Our final day was filled with a mixture of fun and hard work. The beginning of the day consisted of a scavenger hunt that allowed us to go on a fun adventure and learn about the campground. There were many challenges that occurred during this scavenger hunt. When we as a group had to confront a staff member for help on a question we had to put our knowledge together to overcome the language barriers.
Once the scavenger hunt had finished we split up into two groups. One group worked on preparing a garden while the other worked on maintaining the trees around the campground. Both groups worked tirelessly to complete these task and by no means was it easy. In order to prepare the garden in a timely manner, we needed to split up into smaller groups. One group worked on carrying poles to the garden while the others were applying them into the ground. Once the group who were carrying the poles were finished with this task we joined Erin who was working diligently on expanding the length of the garden. This was very difficult but we had so much fun during the process. Meanwhile, the other group went off to another part of the camp and went to work on the trees. Scraping moss that keeps too much water in the bark of the trees and pulling vines out that suffocates and steals nutrients from the tree. The tools used to get the vines out were 10-foot bamboo poles with a hook on the end that someone from the camp made right before we went out. It was exhausting work, but it was made interesting by Edgar, a worker at the camp, who told us all about the history of some of the plants and trees at the camp. We also got to try some fresh clementines, oranges, lemons, and cherry tomatoes–it was the best fruit I have ever had. Through all of this hard work, we had to overcome heavy rain, but that did not slow down the process. In fact, it made the process that much more fun.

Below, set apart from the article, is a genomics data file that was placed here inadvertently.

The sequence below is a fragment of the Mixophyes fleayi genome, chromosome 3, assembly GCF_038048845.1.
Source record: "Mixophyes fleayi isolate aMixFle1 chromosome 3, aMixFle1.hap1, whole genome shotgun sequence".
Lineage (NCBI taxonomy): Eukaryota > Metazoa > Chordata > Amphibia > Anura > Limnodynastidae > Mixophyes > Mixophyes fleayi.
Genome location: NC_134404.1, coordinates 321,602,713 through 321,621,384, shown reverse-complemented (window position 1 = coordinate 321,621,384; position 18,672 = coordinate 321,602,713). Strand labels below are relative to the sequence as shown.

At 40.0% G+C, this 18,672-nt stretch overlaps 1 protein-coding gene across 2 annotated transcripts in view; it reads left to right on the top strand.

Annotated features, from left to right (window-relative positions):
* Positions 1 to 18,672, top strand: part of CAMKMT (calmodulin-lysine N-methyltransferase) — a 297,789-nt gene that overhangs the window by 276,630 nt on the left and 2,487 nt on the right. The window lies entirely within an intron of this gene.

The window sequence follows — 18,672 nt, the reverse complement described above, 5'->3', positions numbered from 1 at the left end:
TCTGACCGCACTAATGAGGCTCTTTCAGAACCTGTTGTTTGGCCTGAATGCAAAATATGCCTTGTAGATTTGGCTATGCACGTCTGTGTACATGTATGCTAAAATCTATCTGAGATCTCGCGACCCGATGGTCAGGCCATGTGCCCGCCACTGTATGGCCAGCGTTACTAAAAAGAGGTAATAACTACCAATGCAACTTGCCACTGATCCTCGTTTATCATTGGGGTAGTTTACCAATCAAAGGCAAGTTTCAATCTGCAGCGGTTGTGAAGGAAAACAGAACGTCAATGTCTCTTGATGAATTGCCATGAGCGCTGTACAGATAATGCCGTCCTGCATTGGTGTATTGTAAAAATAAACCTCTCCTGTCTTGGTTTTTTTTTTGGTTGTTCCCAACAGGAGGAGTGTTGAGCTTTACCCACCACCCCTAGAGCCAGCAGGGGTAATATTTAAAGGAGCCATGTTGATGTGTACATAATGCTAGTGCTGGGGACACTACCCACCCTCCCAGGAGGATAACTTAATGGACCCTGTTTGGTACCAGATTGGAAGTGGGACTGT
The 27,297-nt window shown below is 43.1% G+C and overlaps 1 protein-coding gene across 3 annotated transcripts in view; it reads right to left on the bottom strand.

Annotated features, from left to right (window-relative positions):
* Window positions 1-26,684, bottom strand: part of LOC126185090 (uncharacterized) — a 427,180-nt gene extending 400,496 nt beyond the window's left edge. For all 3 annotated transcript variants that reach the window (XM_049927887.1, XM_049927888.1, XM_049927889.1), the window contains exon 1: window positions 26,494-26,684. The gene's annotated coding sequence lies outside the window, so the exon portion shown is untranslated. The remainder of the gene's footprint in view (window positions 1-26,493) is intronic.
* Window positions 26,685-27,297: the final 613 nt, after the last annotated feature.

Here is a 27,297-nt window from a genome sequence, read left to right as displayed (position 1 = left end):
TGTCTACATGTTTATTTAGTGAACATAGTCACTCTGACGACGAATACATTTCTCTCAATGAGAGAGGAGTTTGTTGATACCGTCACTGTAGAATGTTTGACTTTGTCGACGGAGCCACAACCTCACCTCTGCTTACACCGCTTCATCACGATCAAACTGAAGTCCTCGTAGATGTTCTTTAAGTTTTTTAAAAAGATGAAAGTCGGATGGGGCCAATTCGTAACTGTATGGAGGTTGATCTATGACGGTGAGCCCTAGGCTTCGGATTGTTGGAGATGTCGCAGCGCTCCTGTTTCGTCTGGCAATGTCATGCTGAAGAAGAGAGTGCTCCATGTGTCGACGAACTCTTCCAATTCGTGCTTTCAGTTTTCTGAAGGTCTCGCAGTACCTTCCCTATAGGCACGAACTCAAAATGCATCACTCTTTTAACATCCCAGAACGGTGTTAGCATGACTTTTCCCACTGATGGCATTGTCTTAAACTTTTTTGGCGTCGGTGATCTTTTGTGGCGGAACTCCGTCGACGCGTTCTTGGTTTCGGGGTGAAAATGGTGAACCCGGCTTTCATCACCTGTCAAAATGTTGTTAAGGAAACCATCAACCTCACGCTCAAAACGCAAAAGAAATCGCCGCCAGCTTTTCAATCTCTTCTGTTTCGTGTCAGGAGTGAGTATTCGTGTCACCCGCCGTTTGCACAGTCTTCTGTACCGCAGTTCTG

After dinner, we walked down into the town of Santandercito, to a coffee plantation. The coffee plantation was family operated and produced organic coffee. It is one of only two “bird-friendly” coffee plantations in Colombia and one of only about 30 worldwide. We were walked through the process from planting the plants, which can take about 8 months until they are ready to go in the ground, harvesting, then drying and roasting. It was very interesting because most of the machines were homemade by the family who owned the farm, because the manufactured machines were too expensive. We got to try some of the coffee at the end and it was delicious!
Every night we ended with a reflection and tonight’s was around the fire. This is where we talked about the events of the day, what we noticed about ourselves and each other, and some feelings or thoughts that the events of the day provoked. This reflection was bittersweet because it was the last time we would all be together like this, but allowed us to acknowledge how much we had grown in just one short week. We ended the reflection on a positive note by roasting s’mores and singing karaoke songs without any music. We were all rolling with laughter before the night ended.
This week, Colombia truly transformed all of us for the better and hopefully we were able to leave our mark on Colombia as well. It has been a wonderful experience for us all and we highly recommend for all students to take advantage of future opportunities such as this one. Thank you to everyone who supported our group, those who thought on their feet to make it happen, and of course, our leaders, Laura, Pablo, Juan Carlos, Erin, and Deanna.
Thank you to Olivia Seely for the update!